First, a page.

The International Court of Justice on Wednesday ordered Russia to immediately end military violence in Ukraine. The Supreme Court of the United Nations in The Hague thus confirmed a lawsuit by Ukraine against Russia. But the verdict is only symbolic. And Russia was not impressed by this, the bombing continued unabated.
[Alle aktuellen Entwicklungen im Ukraine-Krieg können Sie hier in unserem Newsblog verfolgen.]
What chance does the International Court of Justice have to enforce prosecution in this war and how is the attack classified under criminal and international law? Anne Fock, an expert in peacekeeping law at the Viadrina European University in Frankfurt (Oder), describes Russia’s use of force against Ukraine as clearly illegal. It is the continuation of what began in 2014 with the annexation of Crimea.
Since then, Ukraine has been able to invoke its right to self-defense. Russia, on the other hand, cannot do that. Even if NATO did show a presence on Russia’s borders as a hostile attack alliance, this would not amount to a Russian right to self-defense, which Russian President Vladimir Putin invoked at the start of the attack.
Attack is not self defense
For Russia, a NATO attack should have been imminent in order to invoke the right to self-defense. “The same cannot be said for Crimea, because even there NATO would not have been able to carry out an attack against Russia without further ado,” Fock said Wednesday in a Viadrina online panel.
On this point Putin was also wrong, who in his February 24 speech tried to justify the Russian attack under international law. “In this case, we can rule out Russia’s individual right of self-defense,” Fock said. Preventive measures to avoid a possible attack are also not compatible with the UN Charter. Fock categorically ruled out that aggressive war – as Putin had claimed – had any basis in international law.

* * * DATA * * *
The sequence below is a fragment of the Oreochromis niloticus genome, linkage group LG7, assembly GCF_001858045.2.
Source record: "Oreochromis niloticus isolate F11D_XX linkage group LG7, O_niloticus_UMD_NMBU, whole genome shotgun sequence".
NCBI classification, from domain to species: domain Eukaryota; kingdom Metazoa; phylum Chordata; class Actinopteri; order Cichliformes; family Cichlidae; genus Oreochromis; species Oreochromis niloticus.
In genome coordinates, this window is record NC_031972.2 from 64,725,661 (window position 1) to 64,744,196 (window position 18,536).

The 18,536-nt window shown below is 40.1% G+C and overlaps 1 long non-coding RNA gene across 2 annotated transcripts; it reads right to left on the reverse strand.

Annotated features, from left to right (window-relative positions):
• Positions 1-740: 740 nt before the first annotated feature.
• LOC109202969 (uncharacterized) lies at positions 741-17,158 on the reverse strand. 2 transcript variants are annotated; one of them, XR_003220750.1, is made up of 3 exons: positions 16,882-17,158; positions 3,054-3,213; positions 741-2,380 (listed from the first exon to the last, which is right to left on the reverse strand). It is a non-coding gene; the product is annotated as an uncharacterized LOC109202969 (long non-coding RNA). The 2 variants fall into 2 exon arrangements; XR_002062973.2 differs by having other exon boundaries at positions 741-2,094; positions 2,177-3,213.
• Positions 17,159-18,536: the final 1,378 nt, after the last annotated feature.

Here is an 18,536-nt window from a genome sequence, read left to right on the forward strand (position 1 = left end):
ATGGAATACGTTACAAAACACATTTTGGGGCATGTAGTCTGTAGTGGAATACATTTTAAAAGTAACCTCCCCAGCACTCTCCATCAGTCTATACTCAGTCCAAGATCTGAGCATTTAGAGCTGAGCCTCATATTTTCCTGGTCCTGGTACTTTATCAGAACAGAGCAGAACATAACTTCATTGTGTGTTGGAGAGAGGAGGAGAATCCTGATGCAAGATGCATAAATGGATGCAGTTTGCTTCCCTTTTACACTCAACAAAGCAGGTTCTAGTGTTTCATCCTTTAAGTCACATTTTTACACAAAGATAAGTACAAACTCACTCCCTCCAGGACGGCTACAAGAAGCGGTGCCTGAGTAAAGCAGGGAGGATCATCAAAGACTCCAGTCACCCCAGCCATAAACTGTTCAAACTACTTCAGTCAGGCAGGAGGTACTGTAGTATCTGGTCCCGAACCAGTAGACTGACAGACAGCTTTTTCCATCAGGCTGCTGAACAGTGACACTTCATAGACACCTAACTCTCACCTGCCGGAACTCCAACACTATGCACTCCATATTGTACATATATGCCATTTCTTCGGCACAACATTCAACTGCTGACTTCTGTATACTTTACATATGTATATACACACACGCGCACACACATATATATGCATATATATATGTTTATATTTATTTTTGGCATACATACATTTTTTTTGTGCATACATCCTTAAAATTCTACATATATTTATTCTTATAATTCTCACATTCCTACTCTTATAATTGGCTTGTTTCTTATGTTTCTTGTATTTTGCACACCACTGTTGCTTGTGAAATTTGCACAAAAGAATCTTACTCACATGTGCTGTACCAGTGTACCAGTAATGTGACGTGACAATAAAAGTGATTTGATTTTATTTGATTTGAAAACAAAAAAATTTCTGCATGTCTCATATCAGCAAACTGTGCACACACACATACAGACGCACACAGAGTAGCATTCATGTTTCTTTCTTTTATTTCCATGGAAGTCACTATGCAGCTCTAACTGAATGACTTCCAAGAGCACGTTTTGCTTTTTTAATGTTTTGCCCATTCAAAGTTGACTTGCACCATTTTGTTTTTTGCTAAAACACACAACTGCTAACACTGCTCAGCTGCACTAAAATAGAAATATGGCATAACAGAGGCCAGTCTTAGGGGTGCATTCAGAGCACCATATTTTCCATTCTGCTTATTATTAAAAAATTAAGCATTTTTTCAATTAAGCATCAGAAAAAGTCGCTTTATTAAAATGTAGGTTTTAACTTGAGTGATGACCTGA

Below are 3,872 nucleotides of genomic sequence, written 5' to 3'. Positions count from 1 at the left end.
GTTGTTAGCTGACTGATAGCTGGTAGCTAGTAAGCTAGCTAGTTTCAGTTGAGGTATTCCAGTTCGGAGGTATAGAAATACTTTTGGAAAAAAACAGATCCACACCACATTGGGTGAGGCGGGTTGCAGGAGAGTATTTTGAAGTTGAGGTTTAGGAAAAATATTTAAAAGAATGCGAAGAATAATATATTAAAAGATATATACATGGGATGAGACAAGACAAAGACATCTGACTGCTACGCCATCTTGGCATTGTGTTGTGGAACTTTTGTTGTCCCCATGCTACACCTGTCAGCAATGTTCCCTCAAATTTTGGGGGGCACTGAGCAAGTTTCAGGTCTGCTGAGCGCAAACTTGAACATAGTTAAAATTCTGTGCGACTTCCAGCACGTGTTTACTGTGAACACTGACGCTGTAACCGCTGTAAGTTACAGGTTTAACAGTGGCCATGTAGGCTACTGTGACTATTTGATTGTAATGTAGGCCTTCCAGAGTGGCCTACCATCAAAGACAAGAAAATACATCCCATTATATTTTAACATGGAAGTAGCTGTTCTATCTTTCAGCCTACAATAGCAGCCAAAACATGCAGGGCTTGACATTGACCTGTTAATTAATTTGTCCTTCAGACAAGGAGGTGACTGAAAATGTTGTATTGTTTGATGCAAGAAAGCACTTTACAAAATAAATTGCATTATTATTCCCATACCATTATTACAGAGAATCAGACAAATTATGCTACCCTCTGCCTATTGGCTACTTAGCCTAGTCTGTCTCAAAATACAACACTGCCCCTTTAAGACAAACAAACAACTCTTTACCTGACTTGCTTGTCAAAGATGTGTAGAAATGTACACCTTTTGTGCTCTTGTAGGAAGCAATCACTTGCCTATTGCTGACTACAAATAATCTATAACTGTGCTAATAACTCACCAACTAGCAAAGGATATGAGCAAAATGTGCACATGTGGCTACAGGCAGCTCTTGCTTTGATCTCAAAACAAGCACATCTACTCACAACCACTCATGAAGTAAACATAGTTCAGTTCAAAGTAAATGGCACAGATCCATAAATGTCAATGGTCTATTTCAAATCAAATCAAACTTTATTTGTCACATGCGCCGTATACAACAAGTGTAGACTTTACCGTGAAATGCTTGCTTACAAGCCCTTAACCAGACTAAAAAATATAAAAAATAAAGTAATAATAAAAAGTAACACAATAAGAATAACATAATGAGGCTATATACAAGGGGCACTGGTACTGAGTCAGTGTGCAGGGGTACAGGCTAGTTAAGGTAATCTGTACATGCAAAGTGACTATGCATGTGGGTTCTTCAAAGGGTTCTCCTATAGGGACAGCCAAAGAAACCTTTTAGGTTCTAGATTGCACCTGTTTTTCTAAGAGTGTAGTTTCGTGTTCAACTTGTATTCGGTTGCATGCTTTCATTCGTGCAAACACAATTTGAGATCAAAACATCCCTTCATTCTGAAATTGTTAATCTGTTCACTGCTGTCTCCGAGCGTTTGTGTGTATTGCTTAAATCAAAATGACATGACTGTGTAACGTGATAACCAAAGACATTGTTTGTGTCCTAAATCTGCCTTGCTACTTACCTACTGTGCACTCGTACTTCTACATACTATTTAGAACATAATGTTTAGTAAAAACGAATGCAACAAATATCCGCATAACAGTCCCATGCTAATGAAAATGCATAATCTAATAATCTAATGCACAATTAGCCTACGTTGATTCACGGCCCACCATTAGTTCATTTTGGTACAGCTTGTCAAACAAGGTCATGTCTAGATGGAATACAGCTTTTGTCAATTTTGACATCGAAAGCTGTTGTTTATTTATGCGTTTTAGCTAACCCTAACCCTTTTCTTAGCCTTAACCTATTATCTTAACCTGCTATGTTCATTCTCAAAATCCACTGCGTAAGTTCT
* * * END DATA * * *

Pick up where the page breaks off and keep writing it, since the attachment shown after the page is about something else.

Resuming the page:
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The UN Charter prohibits any military force of one state against another as contrary to international law. The same applies to a violent annexation, such as Crimea. Both are a use of force against the territorial integrity of Ukraine. Article 51 of the UN Charter regulates the right to legitimate defense as an exception to the prohibition of the use of force.
Putin had referred to Russia’s individual self-defense, as NATO’s eastward expansion posed a growing threat to Russia. However, for this to happen, there would have to be an illegal use of force of a particularly high intensity. “That does not apply to Russia with respect to NATO’s eastward expansion, as there were no hostilities against Russia,” Fock said.
Putin’s reasoning is incoherent
In addition, Putin referred to the collective right of self-defense of the self-proclaimed Donetsk and Luhansk People’s Republics. He spoke of the need to stop the “genocide” in Donbass. This would speak in favor of humanitarian intervention by the UN Security Council. Then, however, he spoke of the fact that the People’s Republics had asked Russia for help. Putin’s argument is incoherent here.